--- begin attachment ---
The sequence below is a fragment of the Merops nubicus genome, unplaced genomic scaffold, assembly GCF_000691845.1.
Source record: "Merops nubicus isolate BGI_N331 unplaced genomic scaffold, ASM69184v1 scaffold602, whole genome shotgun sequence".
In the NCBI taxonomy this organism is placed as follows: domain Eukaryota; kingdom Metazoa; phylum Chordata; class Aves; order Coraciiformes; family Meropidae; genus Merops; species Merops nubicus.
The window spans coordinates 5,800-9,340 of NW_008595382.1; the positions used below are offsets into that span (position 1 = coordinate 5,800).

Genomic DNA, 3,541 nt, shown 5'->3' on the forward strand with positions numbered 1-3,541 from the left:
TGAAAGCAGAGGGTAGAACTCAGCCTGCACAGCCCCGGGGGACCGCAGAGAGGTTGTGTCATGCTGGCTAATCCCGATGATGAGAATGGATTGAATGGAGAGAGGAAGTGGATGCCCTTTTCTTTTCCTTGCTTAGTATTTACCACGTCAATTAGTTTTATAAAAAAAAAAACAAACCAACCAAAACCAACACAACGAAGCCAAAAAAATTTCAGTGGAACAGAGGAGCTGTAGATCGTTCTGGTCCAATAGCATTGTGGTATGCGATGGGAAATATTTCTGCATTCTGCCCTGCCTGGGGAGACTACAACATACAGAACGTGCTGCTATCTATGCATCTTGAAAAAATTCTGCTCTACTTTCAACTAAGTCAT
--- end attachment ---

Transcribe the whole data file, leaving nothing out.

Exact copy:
The sequence below is a fragment of the Merops nubicus genome, unplaced genomic scaffold, assembly GCF_000691845.1.
Source record: "Merops nubicus isolate BGI_N331 unplaced genomic scaffold, ASM69184v1 scaffold602, whole genome shotgun sequence".
In the NCBI taxonomy this organism is placed as follows: domain Eukaryota; kingdom Metazoa; phylum Chordata; class Aves; order Coraciiformes; family Meropidae; genus Merops; species Merops nubicus.
The window spans coordinates 5,800-9,340 of NW_008595382.1; the positions used below are offsets into that span (position 1 = coordinate 5,800).

Genomic DNA, 3,541 nt, shown 5'->3' on the forward strand with positions numbered 1-3,541 from the left:
TGAAAGCAGAGGGTAGAACTCAGCCTGCACAGCCCCGGGGGACCGCAGAGAGGTTGTGTCATGCTGGCTAATCCCGATGATGAGAATGGATTGAATGGAGAGAGGAAGTGGATGCCCTTTTCTTTTCCTTGCTTAGTATTTACCACGTCAATTAGTTTTATAAAAAAAAAAACAAACCAACCAAAACCAACACAACGAAGCCAAAAAAATTTCAGTGGAACAGAGGAGCTGTAGATCGTTCTGGTCCAATAGCATTGTGGTATGCGATGGGAAATATTTCTGCATTCTGCCCTGCCTGGGGAGACTACAACATACAGAACGTGCTGCTATCTATGCATCTTGAAAAAATTCTGCTCTACTTTCAACTAAGTCAT